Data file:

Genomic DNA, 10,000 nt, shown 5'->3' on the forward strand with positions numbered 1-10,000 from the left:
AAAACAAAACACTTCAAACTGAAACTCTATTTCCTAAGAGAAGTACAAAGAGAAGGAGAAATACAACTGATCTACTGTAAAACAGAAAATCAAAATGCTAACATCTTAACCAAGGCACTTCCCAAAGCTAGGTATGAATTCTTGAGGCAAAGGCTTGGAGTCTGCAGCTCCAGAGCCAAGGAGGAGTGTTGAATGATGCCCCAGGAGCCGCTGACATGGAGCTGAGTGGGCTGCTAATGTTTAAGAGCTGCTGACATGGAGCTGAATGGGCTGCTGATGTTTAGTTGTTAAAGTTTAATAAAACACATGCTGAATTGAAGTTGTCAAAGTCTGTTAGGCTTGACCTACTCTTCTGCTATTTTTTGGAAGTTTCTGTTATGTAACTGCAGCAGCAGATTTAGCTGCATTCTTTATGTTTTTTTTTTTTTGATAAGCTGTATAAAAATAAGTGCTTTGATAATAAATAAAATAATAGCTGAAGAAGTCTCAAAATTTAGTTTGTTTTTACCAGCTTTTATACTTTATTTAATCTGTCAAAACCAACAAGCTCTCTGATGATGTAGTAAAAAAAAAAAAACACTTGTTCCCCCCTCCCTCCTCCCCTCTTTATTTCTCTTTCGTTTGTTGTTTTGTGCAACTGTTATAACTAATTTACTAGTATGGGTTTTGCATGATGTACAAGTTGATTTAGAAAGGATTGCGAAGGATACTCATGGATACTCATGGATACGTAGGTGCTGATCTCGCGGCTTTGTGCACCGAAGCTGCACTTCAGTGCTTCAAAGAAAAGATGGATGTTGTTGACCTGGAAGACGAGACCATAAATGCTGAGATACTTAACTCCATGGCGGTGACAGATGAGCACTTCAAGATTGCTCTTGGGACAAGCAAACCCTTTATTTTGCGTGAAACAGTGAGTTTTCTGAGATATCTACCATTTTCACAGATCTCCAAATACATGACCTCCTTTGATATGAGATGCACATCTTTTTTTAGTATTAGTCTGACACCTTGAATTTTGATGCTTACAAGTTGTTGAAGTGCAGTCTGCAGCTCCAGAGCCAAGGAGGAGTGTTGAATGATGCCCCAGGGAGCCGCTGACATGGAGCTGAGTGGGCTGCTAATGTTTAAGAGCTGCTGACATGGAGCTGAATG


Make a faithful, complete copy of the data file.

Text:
Genomic DNA, 10,000 nt, shown 5'->3' on the forward strand with positions numbered 1-10,000 from the left:
AAAACAAAACACTTCAAACTGAAACTCTATTTCCTAAGAGAAGTACAAAGAGAAGGAGAAATACAACTGATCTACTGTAAAACAGAAAATCAAAATGCTAACATCTTAACCAAGGCACTTCCCAAAGCTAGGTATGAATTCTTGAGGCAAAGGCTTGGAGTCTGCAGCTCCAGAGCCAAGGAGGAGTGTTGAATGATGCCCCAGGAGCCGCTGACATGGAGCTGAGTGGGCTGCTAATGTTTAAGAGCTGCTGACATGGAGCTGAATGGGCTGCTGATGTTTAGTTGTTAAAGTTTAATAAAACACATGCTGAATTGAAGTTGTCAAAGTCTGTTAGGCTTGACCTACTCTTCTGCTATTTTTTGGAAGTTTCTGTTATGTAACTGCAGCAGCAGATTTAGCTGCATTCTTTATGTTTTTTTTTTTTTGATAAGCTGTATAAAAATAAGTGCTTTGATAATAAATAAAATAATAGCTGAAGAAGTCTCAAAATTTAGTTTGTTTTTACCAGCTTTTATACTTTATTTAATCTGTCAAAACCAACAAGCTCTCTGATGATGTAGTAAAAAAAAAAAAACACTTGTTCCCCCCTCCCTCCTCCCCTCTTTATTTCTCTTTCGTTTGTTGTTTTGTGCAACTGTTATAACTAATTTACTAGTATGGGTTTTGCATGATGTACAAGTTGATTTAGAAAGGATTGCGAAGGATACTCATGGATACTCATGGATACGTAGGTGCTGATCTCGCGGCTTTGTGCACCGAAGCTGCACTTCAGTGCTTCAAAGAAAAGATGGATGTTGTTGACCTGGAAGACGAGACCATAAATGCTGAGATACTTAACTCCATGGCGGTGACAGATGAGCACTTCAAGATTGCTCTTGGGACAAGCAAACCCTTTATTTTGCGTGAAACAGTGAGTTTTCTGAGATATCTACCATTTTCACAGATCTCCAAATACATGACCTCCTTTGATATGAGATGCACATCTTTTTTTAGTATTAGTCTGACACCTTGAATTTTGATGCTTACAAGTTGTTGAAGTGCAGTCTGCAGCTCCAGAGCCAAGGAGGAGTGTTGAATGATGCCCCAGGGAGCCGCTGACATGGAGCTGAGTGGGCTGCTAATGTTTAAGAGCTGCTGACATGGAGCTGAATG